Trijicon makes the ACOG sight which is considered by many soldiers to be one of the best sights purchasedby the government. They have been putting serial numbers on them consisting of standard biblical reference numbers. This has been known for years by soldiers out in the field, even though the US Army and Marine Corps have said they were unaware of this.
Looking at Trijicon's website, there is this curious statement "• Morality - We believe that America is great when its people are good. This goodness has been based on biblical standards throughout our history and we will strive to follow those morals." They don't seem to realize that the founding document for the United States, the Constitution, has no references to God or the Bible in it.
Go here for the ABC Niteline news report on the story.
Here are a few examples of the serial numbers on the scopes, more images are located here:
Trijicon's Reflex scope, which according to the company, is "the fastest, most user-friendly gunsight in the field." According to Trijicon, "the U.S. Special Operations Command has designated the Trijicon Reflex as a vital part of the…Accessory Kit fielded by all Special Operations Forces. This scope is imprinted with the marking "2COR4:6", a reference to the second book of Corinthians in the New Testament, Chapter 4, Verse 6. The verse reads: "For God, who commanded the light to shine out of darkness, hath shined in our hearts, to give the light of the knowledge of the glory of God in the face of Jesus Christ." (King James Version) (ABC News)
At the end of the scope's model number, you can read "JN8:12", which is a reference to the New Testament book of John, Chapter 8, Verse 12, which reads: "Then spake Jesus again unto them, saying, I am the light of the world: he that followeth me shall not walk in darkness, but shall have the light of life." (King James Version) (ABC News)In addition to the above images ABC News also shows Iraqi soldiers training with the scopes. What do they think of this? And wouldn't this further inflame tensions in the area and give AlQaeda more ammunition for claims that the US is on some sort of religious crusade? It seems that religion has blinded the company management of Trijicom to common sense. Since these scopes have been in use for sometime, how can the US military not know this has been going on? And what about reports of Christian commanders in the US Army bragging that the weapons are "spiritually transformed by the Lord Jesus Christ"?
Trijicon confirmed to ABCNews.com that it adds the biblical codes to the sights sold to the U.S. military. Tom Munson, director of sales and marketing for Trijicon, which is based in Wixom, Michigan, said the inscriptions "have always been there" and said there was nothing wrong or illegal with adding them. Munson said the issue was being raised by a group that is "not Christian." The company has said the practice began under its founder, Glyn Bindon, a devout Christian from South Africa who was killed in a 2003 plane crash.Why should it matter that the group, MRFF, that has been raising this issue along with a host of other more egregious problems is "not Christian"? Don't non-Christians have the same rights to speak and raise complaints as Christians" Are Christians some how more human or superior than non-Christians? What a bigoted jerk. According to Rob Boston of Americans United, it depends upon who is doing the speaking for the US military if there is a problem or not.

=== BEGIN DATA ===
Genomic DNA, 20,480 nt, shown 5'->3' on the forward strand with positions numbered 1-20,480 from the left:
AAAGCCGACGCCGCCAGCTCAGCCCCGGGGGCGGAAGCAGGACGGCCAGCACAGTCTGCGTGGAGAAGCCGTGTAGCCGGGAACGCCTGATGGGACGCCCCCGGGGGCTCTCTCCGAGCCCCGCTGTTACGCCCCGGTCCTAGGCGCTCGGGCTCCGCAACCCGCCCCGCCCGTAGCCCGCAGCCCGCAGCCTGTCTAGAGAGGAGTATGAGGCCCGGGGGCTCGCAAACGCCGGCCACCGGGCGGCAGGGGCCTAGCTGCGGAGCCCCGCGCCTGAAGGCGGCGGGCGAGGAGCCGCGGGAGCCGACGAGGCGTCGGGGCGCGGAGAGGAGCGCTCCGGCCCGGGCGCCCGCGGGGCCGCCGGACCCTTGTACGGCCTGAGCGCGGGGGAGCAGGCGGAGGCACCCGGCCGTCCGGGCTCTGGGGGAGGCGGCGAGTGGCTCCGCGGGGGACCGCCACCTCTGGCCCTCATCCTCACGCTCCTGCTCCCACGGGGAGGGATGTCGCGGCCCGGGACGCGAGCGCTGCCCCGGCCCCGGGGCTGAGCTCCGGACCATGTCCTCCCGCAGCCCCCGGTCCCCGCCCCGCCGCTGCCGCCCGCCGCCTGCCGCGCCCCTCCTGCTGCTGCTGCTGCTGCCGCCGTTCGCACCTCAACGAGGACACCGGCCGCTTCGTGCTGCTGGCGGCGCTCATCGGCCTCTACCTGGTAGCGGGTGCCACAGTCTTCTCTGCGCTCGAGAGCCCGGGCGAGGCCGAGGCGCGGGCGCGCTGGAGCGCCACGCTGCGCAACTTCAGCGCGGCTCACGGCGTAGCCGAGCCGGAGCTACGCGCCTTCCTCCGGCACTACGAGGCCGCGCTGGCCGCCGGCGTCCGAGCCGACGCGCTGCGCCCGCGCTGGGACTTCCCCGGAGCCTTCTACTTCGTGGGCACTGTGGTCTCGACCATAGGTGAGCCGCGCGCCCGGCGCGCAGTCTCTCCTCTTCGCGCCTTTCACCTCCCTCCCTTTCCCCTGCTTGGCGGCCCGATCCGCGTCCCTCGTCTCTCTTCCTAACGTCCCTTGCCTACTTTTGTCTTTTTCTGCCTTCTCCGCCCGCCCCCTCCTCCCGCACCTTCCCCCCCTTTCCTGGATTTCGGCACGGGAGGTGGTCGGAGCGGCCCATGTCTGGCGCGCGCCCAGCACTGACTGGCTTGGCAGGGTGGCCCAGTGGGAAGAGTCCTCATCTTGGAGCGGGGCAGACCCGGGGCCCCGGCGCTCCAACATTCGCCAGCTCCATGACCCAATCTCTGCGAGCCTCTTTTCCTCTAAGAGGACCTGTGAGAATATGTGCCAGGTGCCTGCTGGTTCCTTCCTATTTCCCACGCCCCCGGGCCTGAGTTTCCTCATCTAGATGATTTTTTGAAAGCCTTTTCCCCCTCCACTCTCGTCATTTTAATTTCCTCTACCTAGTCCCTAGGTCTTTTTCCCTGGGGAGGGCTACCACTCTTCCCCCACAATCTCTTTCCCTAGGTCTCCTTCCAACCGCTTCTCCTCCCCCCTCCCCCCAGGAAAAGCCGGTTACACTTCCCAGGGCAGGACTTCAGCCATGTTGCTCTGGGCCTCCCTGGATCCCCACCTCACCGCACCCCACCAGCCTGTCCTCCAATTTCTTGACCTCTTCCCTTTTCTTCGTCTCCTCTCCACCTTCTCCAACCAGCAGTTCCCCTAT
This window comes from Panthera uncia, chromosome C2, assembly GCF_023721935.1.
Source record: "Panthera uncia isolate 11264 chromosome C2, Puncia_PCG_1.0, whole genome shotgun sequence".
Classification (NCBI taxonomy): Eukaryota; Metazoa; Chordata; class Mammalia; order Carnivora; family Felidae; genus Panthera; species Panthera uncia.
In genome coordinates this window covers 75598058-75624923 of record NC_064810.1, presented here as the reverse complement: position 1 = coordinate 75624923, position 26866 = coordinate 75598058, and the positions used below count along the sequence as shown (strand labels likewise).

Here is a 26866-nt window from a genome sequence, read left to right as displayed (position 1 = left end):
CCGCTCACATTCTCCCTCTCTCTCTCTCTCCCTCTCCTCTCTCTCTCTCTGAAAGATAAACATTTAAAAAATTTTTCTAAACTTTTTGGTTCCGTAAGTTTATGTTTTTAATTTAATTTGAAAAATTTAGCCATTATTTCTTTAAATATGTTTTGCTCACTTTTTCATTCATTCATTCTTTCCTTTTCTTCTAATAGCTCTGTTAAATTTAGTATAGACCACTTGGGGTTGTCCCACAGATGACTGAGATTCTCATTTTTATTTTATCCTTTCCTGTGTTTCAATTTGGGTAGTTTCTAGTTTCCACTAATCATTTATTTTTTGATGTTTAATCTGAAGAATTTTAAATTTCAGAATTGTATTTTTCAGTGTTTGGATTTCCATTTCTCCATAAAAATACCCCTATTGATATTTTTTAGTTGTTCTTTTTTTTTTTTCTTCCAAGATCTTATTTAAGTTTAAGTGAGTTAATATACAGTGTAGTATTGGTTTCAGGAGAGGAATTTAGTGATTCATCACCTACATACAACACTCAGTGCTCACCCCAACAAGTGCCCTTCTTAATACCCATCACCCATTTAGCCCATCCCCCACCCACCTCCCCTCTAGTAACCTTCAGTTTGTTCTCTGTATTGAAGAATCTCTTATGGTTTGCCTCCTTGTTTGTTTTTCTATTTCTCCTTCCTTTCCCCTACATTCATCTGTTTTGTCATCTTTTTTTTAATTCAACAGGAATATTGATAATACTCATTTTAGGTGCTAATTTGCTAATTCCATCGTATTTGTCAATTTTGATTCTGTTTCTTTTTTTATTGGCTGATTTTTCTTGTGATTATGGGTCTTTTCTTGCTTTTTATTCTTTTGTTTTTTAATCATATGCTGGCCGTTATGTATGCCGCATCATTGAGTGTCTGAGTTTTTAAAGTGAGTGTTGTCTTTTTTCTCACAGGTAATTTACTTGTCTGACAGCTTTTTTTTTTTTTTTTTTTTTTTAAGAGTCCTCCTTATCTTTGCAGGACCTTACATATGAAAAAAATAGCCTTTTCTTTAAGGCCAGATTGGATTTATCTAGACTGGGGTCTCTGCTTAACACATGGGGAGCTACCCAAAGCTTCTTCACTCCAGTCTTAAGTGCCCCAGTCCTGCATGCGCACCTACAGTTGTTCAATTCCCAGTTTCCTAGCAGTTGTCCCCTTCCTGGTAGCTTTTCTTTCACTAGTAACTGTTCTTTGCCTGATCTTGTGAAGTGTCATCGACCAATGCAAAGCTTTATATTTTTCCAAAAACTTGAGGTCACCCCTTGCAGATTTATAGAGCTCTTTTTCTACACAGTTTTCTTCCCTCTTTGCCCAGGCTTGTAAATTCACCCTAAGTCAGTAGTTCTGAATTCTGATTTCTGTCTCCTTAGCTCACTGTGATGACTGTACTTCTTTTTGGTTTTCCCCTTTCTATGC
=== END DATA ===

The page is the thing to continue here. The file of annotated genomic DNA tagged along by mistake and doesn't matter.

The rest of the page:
Stupid, stupid, stupid. These Christians at Trijicom are so blinded by evangelical fervor, they cannot see the harm they are doing to the soldiers they claim they are interested in protecting.
I was shocked, however, to read the military's response to the matter. Air Force Maj. John Redfield, the spokesman for the U.S. Central Command, told the News, "This situation is not unlike the situation with U.S. currency. Are we going to stop using money because the bills have `In God We Trust' on them? As long as the sights meet the combat needs of troops, they'll continue to be used."
Let's be clear: This situation is not like "In God We Trust" on the money. That "civil religion" affirmation - problematic as it may be from a church-state perspective -- is not the same as a symbolic military embrace of one particular faith. When U.S. troops use weapons inscribed with passages from the New Testament, it's an endorsement of Christianity, and it sends the false message to the world that the United States is a Christian country.
Thankfully, some military officials seem to understand that there is a problem. Capt. Geraldine Carey, a Marine Corps spokeswoman, told the Associated Press, "We are aware of the issue and are concerned with how this may be perceived." Carey said Marine Corps officials will meet with Trijicon to discuss the matter.
Part 2 continues the discussion and shows an example of the harm these "harmless" references can cause.